St Petersburg, FL
Story of Midtown St Petersburg (South Side)
The story of the South Side / Midtown St Petersburg FL community began with people being recruited to work and help build the city’s infrastructures which included railroads, streets, and buildings, as well as working as servants in the hotel and restaurant industries.
Blacks came from places in Georgia, Alabama, and small towns in North Florida, beginning in the late 1800s and early 1900s. After working to help build the city, many people decided to stay and start their own community.
The first original black communities of the city were in the area of Midtown St Petersburg, which was Methodist Town, the Gas Plant area, 22nd Street aka the Deuces, and Pepper Town.
Most of these areas, other than Methodist Town, were located south of what is now Central Avenue in the South Side (Midtown St Petersburg) around MLK, which was the designated side for the black residents during the Jim Crow days.
Successful areas were communities like Sugar Hill along 5th Avenue and 22nd Street, the heart of the city’s black culture, while other communities were considered to be either a slum or a working class neighborhoods.
These communities were filled with black-owned businesses and a sense of black people looking out for one another during the days of Jim Crow, segregation, and the Klu Klux Klan terrorizing their neighborhoods.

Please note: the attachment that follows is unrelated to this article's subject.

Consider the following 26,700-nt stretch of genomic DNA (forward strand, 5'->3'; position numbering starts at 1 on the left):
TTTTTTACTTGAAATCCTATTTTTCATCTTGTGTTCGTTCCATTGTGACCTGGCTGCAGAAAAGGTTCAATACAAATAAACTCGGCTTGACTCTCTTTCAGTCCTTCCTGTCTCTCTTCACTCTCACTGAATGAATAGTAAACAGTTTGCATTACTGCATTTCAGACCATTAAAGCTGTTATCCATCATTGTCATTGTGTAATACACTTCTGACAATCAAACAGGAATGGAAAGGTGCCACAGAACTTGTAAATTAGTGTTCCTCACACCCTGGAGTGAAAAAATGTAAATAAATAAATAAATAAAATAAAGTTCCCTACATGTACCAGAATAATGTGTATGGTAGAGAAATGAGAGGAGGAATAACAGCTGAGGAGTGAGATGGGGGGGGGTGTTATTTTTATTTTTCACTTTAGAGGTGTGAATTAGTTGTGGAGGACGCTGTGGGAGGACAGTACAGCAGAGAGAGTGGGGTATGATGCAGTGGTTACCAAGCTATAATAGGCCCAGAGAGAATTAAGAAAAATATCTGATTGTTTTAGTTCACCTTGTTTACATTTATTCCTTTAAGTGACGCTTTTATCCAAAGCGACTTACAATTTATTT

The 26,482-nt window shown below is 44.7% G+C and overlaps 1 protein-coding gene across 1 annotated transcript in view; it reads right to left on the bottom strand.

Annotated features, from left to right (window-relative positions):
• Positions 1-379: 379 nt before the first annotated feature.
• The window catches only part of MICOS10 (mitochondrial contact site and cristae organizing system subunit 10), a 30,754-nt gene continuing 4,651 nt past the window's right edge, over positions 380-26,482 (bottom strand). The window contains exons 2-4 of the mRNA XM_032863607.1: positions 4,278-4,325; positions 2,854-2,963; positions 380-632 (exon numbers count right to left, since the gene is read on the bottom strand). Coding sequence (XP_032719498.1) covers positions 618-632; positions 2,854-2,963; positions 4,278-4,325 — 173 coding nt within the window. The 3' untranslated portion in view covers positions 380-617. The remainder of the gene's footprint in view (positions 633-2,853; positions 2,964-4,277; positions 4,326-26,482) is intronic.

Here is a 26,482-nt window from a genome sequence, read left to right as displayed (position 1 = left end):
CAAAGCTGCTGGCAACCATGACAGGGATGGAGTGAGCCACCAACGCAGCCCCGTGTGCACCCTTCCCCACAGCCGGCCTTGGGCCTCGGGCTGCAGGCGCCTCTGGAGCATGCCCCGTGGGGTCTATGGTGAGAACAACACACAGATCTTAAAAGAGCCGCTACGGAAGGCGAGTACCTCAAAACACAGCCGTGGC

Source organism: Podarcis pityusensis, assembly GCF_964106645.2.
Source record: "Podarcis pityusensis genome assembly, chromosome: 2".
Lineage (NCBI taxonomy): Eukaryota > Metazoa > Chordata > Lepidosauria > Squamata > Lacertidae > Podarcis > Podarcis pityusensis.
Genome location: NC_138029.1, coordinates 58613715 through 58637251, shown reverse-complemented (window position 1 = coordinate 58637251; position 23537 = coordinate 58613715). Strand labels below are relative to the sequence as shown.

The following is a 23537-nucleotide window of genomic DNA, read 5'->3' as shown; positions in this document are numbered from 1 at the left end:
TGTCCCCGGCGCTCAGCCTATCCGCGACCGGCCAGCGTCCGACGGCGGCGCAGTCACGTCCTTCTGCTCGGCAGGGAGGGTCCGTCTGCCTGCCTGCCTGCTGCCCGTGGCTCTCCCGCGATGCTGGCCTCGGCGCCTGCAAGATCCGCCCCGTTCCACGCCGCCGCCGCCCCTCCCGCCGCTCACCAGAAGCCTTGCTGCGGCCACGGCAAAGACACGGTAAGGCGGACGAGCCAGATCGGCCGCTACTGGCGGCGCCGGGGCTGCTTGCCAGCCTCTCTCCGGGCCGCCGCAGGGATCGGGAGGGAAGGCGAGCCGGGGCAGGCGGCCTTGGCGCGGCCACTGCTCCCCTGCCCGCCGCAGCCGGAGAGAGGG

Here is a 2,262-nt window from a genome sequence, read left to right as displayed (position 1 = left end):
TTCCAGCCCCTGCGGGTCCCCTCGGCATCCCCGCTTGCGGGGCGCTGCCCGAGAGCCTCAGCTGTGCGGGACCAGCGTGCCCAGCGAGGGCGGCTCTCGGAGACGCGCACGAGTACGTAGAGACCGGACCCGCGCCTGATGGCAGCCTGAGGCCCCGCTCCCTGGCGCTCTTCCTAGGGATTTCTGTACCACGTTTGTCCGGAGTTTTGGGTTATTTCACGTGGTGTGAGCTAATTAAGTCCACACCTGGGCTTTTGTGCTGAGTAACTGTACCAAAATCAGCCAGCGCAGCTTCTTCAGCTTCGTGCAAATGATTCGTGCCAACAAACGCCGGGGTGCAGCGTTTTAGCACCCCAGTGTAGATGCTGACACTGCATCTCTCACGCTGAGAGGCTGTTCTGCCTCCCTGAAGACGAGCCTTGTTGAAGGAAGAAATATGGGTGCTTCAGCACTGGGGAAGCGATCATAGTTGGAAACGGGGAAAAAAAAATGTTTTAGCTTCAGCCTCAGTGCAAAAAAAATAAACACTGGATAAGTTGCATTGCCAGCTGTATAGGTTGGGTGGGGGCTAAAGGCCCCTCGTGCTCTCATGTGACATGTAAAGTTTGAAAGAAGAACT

Unfortunately, these areas only lasted until the 1960s, around the time the city ended segregation.
Later, urban renewal destroyed or help declined certain neighborhoods with the baseball stadium, apartment complexes and the construction of Interstate 275, which completely wiped out the Gas Plant Area, Peppertown, and most of Methodist Town, leaving only the Jamestown apartments. 22nd Street is still a black community but it has since declined, leaving the city with only 10% of its businesses being black owned.
Even though the St Petersburg Florida black population is small and mostly centered around the South Side or Midtown St Petersburg, the city is still one of the roughest communities in the state of Florida.
Since the early 1900s, people were always involved with street activity, but in the 1980s, the drug epidemic contributed to neighborhoods like Jordan Park and Bethel Heights to become two of the roughest areas in the Tampa Bay metropolitan, with police known as the “Green Team” constantly raiding and arresting people of the two housing projects of Midtown St Petersburg or the South Side.
By the 1990s and 2000s, communities like Childs Park and other SouthSide/Midtown blocks became just as active, with Harbordale or the Bartlett Park area, while many communities became rivals of each other.
Check out more of St. Petersburg, FL:
Map of St Pete and Tampa Bay Hoods: http://www.therealstreetz.com/2015/04/16/map-tampa-bay-area/
Watch History Of Tha Streetz: Tampa Bay – http://www.therealstreetz.com/2015/05/07/history-tha-streetz-tampa-bay/
Peck, Rosalie and Wilson, Jon. “St. Petersburg’s Historic African-American Neighborhoods”. History Press. 2008
Rooks, Sandra. “St. Petersburg Florida (Black America Series)” Arcadia Publishing. 2003